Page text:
Pregnancy affects many parts of your body including your mouth. Pregnancy can lead to dental problems in some women, including gum disease and tooth decay. Being pregnant can increase your risk for oral health problems, and these problems can affect your pregnancy. For example, some studies show a link between gum disease and premature birth.
Taking good care of your mouth, teeth, and gums during pregnancy can help you have a healthy pregnancy and a healthy baby.
Looking after your teeth before pregnancy
You’re less likely to have dental problems during pregnancy if you look after your teeth and gums before you are pregnant. You can do this by:
- Brushing your teeth at least twice a day with fluoride toothpaste.
- Floss once a day.
- Eating a healthy diet and limiting food and drinks high in added sugar.
- Avoiding tobacco products and minimizing alcohol.
- Visiting your dentist every 6 to 12 months.
Pregnancy hormones can make some women be at risk of gum problems including:
- Gingivitis (infection of the gum) – this is likely to occur during the second trimester. Symptoms include swelling of the gums and bleeding, mostly during brushing and when flossing between teeth
- Periodontal Disease – infection of the structures supporting the tooth (gums, ligament, and bone). It’s caused by untreated gingivitis, which and can lead to tooth loss
- Pregnancy epulis or pyogenic granuloma – a red, round growth that appears on the gum, which can bleed easily.
If you have gum problems during pregnancy, it’s important to get them checked by a dentist before you give birth. While most types of gum problems caused by pregnancy hormones resolve after birth, a small number of women may develop a deeper level of gum disease that will need treatment after pregnancy.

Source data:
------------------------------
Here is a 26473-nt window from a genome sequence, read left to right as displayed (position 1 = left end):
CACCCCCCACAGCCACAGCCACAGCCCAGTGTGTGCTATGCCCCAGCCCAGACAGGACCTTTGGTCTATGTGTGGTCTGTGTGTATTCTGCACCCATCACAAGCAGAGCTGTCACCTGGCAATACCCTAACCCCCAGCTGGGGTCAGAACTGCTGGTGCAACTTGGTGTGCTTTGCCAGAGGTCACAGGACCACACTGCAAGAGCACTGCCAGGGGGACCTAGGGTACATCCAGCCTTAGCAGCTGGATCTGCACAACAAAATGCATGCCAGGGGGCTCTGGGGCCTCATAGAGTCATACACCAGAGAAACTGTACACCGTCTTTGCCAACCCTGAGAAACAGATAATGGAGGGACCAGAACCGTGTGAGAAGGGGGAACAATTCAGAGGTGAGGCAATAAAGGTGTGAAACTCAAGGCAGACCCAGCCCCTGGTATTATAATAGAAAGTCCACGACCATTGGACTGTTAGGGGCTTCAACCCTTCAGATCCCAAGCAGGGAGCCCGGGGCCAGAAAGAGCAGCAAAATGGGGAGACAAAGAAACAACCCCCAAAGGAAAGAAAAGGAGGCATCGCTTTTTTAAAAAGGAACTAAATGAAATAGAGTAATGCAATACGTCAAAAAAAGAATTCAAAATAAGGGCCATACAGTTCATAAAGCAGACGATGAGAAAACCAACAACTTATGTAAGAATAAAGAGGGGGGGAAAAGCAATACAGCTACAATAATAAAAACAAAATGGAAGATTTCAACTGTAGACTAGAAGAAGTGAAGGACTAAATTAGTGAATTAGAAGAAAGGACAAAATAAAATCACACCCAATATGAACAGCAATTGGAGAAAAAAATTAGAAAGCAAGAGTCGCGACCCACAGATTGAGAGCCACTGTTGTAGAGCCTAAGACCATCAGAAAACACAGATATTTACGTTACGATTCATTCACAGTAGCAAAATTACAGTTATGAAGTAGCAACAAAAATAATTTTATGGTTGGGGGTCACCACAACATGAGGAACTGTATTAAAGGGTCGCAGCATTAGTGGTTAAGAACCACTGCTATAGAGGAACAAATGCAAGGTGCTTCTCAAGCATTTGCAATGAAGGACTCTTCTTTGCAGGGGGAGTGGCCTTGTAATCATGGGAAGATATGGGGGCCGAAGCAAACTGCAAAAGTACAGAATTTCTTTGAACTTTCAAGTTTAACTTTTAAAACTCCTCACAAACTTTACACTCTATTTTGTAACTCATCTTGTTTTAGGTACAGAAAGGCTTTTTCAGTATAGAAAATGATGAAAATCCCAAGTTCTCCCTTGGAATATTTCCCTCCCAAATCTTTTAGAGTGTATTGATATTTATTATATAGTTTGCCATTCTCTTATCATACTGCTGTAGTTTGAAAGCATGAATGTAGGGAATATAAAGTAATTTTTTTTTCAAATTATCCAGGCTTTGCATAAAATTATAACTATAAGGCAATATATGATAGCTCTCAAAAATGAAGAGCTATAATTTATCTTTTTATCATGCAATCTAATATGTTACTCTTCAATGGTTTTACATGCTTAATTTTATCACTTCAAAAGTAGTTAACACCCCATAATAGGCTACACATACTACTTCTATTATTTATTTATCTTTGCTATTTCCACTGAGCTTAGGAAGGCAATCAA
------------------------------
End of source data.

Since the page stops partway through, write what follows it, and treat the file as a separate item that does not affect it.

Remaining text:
If your gums bleed, don’t stop brushing your teeth. Use a soft-headed toothbrush and fluoride toothpaste, and brush at least twice a day.
Vomiting can damage teeth
Pregnancy hormones soften the ring of muscle that keeps food inside the stomach. Gastric reflux (regurgitating food or drink) or the vomiting associated with morning sickness can cover your teeth with strong stomach acids. Repeated reflux and vomiting can damage the surface of the tooth (the enamel) and increase the risk of decay.
Try these suggestions if you’re experiencing vomiting:
- Avoid brushing your teeth immediately after vomiting. While the teeth are covered in stomach acids, the actions of brushing may scratch the tooth enamel.
- Rinse your mouth thoroughly with plain tap water.
- Follow up with a mouthwash containing fluoride.
- If you don’t have a fluoridated mouthwash, put a blob of toothpaste containing fluoride on your finger and smear it over your teeth. Rinse thoroughly with water.
- Wait for an hour after vomiting before you brush.
What are the signs and symptoms of dental problems during pregnancy?
If you have any signs or symptoms of dental problems, call your dentist. Signs of a condition are things someone else can see or know about you like you have a rash or coughing. Symptoms are things you feel yourself that others can’t see, like having a sore throat or feeling dizzy.
Signs and symptoms of dental problems include:
- Bad breath
- Loose teeth
- Mouth sores or lumps on the gums
- New spaces between your teeth
- Receding gums (when your gums pull away from your teeth so you can see roots of your teeth) or pus along your gum line (where your gums meet your teeth)
- Gums that are red, swollen, tender, or shiny; gums that bleed easily
- Toothache or other pain
If you have pain or swelling, call your dentist right away. If you have an infection, you need quick treatment to help prevent problems for your baby.
Brushing teeth twice a day with fluoride toothpaste and visiting your dentist will help keep your teeth and gums as healthy as possible during pregnancy. Contact us at Verber Family Dentistry with any questions or concerns regarding pregnancy! We want to help you feel as comfortable as possible.